2. Evaluate the current situation. When professionals are aware of the things they want to achieve, it is significant to focus on the current situation and determine what changes are needed for these purposes. For example, the implementation of EHRs cannot be maintained without advanced software and hardware. Thus, sufficient expenses can be avoided if a healthcare system has recently updated them. Similarly, if the medical staff already has some experience with EHRs, the number of funds needed for training can be reduced. If no, additional training will be required, which can be rather costly. Professionals will prioritize problems so that they can be fixed properly and timely with no gaps. What is more, the very implementation process will be streamlined and the intervention will be more effective.

3. Identify leadership. The implementation of EHRs will require a particular leader who will communicate information among employees and ensure commitment to success. This person will make the employees more willing to accept necessary changes and minimalize the number of those who will refuse to resort to EHRs.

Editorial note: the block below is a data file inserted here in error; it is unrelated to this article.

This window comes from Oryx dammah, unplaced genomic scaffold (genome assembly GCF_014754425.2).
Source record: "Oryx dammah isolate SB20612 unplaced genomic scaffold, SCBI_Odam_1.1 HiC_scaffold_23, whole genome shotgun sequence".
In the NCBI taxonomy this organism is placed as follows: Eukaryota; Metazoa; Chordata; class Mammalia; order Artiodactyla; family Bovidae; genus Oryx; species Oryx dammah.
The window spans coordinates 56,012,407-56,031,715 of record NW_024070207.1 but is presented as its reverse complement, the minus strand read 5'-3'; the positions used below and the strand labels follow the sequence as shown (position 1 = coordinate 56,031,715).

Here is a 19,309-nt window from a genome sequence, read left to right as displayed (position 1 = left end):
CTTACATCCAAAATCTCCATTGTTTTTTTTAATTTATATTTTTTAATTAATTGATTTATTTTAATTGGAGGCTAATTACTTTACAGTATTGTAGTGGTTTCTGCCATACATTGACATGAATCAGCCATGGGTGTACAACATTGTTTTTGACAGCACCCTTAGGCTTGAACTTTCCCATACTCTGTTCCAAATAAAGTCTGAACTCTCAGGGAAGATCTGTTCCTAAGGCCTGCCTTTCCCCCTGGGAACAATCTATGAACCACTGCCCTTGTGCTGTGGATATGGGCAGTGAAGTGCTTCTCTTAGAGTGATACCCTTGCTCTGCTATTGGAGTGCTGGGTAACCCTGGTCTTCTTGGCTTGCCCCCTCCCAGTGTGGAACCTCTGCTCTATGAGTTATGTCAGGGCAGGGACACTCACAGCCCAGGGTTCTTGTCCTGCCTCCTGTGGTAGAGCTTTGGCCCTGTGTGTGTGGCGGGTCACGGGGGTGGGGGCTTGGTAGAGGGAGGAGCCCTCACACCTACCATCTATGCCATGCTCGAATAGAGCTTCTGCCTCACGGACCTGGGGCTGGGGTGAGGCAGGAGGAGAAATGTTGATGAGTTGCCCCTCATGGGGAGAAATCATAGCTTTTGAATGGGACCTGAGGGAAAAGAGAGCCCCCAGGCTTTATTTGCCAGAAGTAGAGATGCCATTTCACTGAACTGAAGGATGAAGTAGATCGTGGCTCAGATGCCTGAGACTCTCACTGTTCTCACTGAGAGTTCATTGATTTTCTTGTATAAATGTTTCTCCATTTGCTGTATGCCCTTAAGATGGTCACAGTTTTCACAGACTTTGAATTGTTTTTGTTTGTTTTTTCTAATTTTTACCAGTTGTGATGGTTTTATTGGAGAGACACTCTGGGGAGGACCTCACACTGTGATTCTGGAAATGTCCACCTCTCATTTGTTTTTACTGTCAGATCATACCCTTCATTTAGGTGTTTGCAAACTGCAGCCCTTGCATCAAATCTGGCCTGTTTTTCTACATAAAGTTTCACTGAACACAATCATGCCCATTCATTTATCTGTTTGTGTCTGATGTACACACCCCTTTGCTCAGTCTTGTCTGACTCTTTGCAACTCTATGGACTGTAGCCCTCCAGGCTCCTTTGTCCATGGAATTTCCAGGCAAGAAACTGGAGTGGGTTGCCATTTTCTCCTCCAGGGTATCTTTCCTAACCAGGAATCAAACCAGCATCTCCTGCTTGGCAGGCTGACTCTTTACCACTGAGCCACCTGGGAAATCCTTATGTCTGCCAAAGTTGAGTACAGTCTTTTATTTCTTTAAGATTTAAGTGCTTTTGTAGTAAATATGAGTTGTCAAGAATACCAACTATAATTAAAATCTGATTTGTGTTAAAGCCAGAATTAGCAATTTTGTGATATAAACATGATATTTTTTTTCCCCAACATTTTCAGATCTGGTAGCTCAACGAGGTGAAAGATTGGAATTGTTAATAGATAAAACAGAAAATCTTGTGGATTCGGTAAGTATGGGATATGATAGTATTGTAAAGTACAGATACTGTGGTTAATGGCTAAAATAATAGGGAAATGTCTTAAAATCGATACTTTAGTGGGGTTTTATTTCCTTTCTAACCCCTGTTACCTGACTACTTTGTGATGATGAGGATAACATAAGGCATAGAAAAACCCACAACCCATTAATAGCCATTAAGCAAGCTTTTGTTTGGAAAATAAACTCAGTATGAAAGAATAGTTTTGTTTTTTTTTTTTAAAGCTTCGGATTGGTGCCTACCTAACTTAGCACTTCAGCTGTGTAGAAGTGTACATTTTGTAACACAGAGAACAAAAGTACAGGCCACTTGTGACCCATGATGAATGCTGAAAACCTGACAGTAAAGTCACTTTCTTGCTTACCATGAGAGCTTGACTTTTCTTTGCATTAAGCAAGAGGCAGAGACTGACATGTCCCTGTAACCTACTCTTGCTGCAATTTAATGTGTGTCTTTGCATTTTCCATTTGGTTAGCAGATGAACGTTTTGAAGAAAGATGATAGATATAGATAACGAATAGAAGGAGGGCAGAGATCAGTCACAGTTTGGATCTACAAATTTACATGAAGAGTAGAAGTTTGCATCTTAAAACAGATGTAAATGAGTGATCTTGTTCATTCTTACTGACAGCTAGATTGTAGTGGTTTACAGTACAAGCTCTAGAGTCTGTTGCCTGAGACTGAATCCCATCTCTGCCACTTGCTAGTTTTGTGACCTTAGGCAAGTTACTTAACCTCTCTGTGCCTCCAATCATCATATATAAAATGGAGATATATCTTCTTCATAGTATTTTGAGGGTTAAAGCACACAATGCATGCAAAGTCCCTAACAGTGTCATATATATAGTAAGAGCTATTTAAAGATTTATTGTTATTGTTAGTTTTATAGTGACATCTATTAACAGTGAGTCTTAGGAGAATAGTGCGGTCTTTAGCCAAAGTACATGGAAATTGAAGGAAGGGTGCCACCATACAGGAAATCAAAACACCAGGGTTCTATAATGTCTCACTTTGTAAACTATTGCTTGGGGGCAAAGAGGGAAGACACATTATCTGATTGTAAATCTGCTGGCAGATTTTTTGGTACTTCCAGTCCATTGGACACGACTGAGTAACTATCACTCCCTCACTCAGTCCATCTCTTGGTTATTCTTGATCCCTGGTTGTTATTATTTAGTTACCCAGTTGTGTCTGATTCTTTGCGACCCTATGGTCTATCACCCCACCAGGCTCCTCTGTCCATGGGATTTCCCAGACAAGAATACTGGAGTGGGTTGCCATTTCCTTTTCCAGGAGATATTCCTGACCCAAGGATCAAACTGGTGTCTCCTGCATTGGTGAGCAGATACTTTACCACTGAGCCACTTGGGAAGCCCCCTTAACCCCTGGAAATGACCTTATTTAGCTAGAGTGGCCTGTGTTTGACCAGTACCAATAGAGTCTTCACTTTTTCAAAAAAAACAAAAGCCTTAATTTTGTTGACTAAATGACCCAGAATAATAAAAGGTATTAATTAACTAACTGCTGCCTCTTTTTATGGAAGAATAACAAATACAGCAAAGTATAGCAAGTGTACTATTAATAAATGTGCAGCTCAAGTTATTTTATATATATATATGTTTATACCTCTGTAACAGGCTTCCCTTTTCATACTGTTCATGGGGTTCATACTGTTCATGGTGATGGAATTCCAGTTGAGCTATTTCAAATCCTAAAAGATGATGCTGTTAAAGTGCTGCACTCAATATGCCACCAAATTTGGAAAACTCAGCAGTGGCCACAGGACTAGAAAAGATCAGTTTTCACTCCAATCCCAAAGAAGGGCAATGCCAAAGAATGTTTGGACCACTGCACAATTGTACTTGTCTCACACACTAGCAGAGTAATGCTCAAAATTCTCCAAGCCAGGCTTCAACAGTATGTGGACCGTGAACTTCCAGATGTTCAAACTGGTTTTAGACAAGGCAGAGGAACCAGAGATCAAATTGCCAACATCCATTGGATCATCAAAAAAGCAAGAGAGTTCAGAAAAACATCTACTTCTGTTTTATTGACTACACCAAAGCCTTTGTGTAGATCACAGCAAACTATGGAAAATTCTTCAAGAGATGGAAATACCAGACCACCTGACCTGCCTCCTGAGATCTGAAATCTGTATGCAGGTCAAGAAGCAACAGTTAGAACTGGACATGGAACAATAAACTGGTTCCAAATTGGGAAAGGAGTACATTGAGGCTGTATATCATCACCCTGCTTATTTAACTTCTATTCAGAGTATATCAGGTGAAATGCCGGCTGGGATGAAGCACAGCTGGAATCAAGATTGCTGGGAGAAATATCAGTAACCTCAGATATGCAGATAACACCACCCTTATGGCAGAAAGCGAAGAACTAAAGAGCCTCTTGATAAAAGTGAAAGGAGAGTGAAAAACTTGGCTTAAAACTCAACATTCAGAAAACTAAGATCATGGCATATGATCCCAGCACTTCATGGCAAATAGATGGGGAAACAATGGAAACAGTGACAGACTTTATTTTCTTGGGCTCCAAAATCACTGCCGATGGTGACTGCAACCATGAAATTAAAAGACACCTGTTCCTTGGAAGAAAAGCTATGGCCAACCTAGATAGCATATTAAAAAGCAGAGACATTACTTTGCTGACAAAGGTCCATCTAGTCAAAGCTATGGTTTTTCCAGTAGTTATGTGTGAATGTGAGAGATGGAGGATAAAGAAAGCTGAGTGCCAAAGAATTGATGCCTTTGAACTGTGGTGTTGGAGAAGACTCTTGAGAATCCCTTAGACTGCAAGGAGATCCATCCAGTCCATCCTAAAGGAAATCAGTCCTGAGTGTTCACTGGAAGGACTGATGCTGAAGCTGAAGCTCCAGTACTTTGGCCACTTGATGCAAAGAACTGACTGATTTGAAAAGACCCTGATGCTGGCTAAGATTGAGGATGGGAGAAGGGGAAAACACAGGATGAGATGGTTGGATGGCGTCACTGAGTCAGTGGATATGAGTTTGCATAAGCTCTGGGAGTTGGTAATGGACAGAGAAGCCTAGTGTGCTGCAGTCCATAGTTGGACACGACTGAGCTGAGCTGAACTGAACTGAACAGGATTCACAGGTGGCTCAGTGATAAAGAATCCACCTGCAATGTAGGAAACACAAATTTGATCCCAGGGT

4. Define goals and specifications. Based on the previously outlined objectives, professionals will point out the desired functionality and prepare requests for proposals. Specifying what systems must do, they will also reduce expenses, as unnecessary functions will not be included. In addition to that, it will be significant to ensure that policy and security requirements will not be violated because of this change. For example, patient information will be locked down so that no uninvolved parties will have access to it. During this stage, professionals will also make their minds regarding design, training, and monitoring peculiarities.